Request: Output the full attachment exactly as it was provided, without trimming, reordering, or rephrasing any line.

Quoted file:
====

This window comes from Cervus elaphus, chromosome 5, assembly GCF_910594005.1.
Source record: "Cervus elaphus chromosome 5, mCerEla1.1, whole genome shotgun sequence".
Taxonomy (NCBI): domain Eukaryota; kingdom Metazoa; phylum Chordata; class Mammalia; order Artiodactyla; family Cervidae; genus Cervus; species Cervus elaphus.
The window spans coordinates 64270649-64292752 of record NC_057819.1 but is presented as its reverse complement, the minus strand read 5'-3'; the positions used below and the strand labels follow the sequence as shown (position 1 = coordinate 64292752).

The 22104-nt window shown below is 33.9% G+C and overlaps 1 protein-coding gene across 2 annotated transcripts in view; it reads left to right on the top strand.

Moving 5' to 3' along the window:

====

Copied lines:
This window comes from Cervus elaphus, chromosome 5, assembly GCF_910594005.1.
Source record: "Cervus elaphus chromosome 5, mCerEla1.1, whole genome shotgun sequence".
Taxonomy (NCBI): domain Eukaryota; kingdom Metazoa; phylum Chordata; class Mammalia; order Artiodactyla; family Cervidae; genus Cervus; species Cervus elaphus.
The window spans coordinates 64270649-64292752 of record NC_057819.1 but is presented as its reverse complement, the minus strand read 5'-3'; the positions used below and the strand labels follow the sequence as shown (position 1 = coordinate 64292752).

The 22104-nt window shown below is 33.9% G+C and overlaps 1 protein-coding gene across 2 annotated transcripts in view; it reads left to right on the top strand.

Moving 5' to 3' along the window: